Effectively, a compact plus crank is a triple in which the middle and large rings are replaced by one in-between ring that can do both jobs. So for example, instead of a 50/39/30 you would have a 46/30. You just give up some very tall gears, but those typically see very little actual use outside of road racing.

Eventually Shimano also jumped on the compact-plus bandwagon: It is now offering 48/31 and 46/30 cranks in its GRX group set for gravel bikes, using a proprietary 110/80 BCD setup with 4 bolts.

I’ve been very happy with my Sugino OX601D. The 42T large ring and the 26T small ring in combination with a 11-32 cassette (11 speed) provide just the right gear range for my kind of riding. I ride a lot of mountain routes with grades of 10 percent and more and 160 km or more in a day where I really appreciate being able to spin up a mountain in a low gear. If I push heavy gears, I end up paying for it with knee pain.

Recently I replaced my bicycle chain as it had worn and stretched and noticed in the process that the teeth of the large ring were quite worn too. I had put over 30,000 km on that crank already and should have replaced the most recent chain a long time ago. In any case, I realized that I now needed a new chain ring and it turned out that Sugino no longer makes it. That’s because the OX601D and OX801D cranks have been discontinued, along with the PE110S rings that were used on them.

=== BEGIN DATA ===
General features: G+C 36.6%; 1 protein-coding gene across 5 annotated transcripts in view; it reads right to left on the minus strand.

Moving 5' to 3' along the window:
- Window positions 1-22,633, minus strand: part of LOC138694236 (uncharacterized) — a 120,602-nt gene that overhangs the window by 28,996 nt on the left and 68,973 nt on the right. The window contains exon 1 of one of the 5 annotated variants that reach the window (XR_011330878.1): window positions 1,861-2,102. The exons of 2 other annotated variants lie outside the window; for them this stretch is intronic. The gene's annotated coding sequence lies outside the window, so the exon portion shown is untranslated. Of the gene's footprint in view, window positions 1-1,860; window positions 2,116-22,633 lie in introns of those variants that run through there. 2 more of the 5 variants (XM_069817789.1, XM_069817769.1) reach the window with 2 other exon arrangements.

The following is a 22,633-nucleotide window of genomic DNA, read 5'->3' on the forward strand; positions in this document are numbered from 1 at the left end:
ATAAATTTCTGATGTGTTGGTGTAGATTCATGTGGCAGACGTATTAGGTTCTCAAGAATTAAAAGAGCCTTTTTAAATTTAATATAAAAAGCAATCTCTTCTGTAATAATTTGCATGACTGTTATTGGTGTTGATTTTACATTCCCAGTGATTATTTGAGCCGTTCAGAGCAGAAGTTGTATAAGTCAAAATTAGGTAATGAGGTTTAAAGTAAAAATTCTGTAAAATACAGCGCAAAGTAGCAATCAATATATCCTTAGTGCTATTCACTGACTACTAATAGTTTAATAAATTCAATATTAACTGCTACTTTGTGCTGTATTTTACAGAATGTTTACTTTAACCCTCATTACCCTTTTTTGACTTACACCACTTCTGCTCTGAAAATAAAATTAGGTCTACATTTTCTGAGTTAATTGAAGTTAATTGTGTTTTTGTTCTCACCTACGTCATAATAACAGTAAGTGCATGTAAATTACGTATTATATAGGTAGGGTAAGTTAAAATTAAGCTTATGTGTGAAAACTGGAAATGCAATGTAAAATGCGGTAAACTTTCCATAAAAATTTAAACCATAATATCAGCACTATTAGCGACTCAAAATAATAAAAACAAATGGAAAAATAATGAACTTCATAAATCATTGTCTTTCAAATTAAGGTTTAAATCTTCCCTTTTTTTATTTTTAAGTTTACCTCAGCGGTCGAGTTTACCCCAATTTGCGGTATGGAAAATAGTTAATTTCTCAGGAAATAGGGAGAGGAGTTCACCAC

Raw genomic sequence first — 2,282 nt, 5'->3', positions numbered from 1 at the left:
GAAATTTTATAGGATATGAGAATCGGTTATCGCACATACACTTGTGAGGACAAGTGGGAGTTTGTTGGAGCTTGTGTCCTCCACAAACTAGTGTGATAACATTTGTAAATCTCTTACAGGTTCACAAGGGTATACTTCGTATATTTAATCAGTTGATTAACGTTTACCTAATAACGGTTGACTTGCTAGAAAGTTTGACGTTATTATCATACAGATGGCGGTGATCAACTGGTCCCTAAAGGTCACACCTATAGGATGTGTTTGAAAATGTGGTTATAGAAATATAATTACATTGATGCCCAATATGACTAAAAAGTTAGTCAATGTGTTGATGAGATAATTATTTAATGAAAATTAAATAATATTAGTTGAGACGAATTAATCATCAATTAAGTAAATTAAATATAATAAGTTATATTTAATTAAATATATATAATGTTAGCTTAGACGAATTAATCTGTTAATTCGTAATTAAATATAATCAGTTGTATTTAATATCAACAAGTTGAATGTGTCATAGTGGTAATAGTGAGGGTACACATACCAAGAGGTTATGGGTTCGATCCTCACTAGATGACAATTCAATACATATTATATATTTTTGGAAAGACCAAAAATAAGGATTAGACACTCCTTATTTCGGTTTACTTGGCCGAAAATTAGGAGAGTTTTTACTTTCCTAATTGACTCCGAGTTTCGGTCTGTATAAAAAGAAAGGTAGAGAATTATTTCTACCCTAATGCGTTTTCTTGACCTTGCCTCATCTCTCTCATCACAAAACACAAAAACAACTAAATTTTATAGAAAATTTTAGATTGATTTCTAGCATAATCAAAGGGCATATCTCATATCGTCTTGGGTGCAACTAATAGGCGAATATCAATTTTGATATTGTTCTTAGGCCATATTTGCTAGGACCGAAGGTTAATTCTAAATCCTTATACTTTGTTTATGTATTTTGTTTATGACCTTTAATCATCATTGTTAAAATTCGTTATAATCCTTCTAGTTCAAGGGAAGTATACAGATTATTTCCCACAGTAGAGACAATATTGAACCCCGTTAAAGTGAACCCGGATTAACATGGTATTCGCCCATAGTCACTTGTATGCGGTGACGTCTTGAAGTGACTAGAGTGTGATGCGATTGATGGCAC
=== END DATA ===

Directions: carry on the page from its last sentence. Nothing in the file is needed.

Sugino only ever sold these cranks with ring combinations of 44T to 50T for the large ring and 30T or more for the small ring. The 40T and 42T versions of the PE110S were made specifically for use with the ZX801D, a Mountain Bike equivalent of the OX801D but Soma/Merry Sales in the US sold them as a combination with the OX601D. That’s where I had bought mine.